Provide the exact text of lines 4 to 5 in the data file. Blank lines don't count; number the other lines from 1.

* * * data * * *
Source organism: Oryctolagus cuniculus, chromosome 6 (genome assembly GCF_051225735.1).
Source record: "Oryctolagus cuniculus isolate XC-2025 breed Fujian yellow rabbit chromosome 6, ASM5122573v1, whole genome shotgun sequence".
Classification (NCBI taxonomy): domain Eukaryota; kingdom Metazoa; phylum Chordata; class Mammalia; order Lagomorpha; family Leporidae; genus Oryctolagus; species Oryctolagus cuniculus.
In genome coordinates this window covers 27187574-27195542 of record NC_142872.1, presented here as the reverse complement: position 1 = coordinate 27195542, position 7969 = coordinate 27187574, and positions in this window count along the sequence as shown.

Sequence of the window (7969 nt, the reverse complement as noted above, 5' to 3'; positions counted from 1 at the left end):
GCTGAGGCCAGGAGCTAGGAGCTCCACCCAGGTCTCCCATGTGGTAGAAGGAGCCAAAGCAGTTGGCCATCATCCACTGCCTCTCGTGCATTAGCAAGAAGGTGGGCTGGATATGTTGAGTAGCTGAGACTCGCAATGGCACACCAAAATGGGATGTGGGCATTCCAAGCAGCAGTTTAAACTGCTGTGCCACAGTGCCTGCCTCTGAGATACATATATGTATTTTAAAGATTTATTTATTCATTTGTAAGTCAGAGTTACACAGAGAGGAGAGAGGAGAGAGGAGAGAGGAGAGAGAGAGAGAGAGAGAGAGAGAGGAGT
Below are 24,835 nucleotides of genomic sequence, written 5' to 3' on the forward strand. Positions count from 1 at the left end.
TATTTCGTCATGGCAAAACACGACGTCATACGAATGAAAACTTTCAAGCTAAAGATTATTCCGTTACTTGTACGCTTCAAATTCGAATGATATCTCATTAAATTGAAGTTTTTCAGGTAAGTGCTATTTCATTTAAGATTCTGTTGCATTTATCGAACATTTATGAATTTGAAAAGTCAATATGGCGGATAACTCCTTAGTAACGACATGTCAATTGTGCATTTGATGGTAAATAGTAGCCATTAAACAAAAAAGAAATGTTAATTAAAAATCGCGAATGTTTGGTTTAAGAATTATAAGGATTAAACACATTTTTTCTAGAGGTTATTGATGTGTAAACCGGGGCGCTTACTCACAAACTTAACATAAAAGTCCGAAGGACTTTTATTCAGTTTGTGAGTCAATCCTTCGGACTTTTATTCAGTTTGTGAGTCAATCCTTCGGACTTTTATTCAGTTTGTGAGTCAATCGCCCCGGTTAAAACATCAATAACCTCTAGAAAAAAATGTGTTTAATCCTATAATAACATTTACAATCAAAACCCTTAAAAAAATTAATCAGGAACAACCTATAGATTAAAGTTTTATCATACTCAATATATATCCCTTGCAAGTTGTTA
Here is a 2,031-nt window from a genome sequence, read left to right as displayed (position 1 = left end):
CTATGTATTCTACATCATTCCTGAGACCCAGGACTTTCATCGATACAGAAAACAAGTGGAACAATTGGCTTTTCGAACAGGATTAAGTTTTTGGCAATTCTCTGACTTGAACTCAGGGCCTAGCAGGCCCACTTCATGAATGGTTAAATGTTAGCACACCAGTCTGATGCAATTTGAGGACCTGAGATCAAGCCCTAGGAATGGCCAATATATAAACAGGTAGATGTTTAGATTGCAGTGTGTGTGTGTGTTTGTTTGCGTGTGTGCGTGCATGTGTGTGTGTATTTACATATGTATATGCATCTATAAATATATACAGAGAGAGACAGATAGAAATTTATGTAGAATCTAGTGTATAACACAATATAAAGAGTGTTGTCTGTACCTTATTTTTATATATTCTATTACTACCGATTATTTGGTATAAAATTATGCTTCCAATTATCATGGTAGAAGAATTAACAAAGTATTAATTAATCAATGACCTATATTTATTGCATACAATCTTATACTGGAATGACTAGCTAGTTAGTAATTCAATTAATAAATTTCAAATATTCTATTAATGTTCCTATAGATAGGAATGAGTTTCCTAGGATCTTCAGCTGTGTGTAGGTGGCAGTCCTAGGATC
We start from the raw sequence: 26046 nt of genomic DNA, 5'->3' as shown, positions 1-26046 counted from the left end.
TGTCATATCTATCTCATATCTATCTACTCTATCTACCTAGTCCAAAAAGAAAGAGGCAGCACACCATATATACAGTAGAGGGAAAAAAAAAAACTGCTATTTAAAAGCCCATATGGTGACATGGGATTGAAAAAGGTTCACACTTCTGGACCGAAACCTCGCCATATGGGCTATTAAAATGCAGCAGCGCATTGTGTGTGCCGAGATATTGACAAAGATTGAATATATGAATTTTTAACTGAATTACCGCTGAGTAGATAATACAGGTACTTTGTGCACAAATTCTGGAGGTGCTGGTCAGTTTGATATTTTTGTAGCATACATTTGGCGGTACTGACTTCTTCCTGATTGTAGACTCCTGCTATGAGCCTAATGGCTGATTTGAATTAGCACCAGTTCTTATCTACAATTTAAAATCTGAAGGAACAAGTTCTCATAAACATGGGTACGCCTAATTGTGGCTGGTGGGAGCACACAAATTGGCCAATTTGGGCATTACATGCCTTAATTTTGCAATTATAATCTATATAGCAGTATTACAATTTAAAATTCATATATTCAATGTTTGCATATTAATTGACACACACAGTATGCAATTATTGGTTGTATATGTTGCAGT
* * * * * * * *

In genome coordinates this window covers 27187574-27195542 of record NC_142872.1, presented here as the reverse complement: position 1 = coordinate 27195542, position 7969 = coordinate 27187574, and positions in this window count along the sequence as shown.

Sequence of the window (7969 nt, the reverse complement as noted above, 5' to 3'; positions counted from 1 at the left end):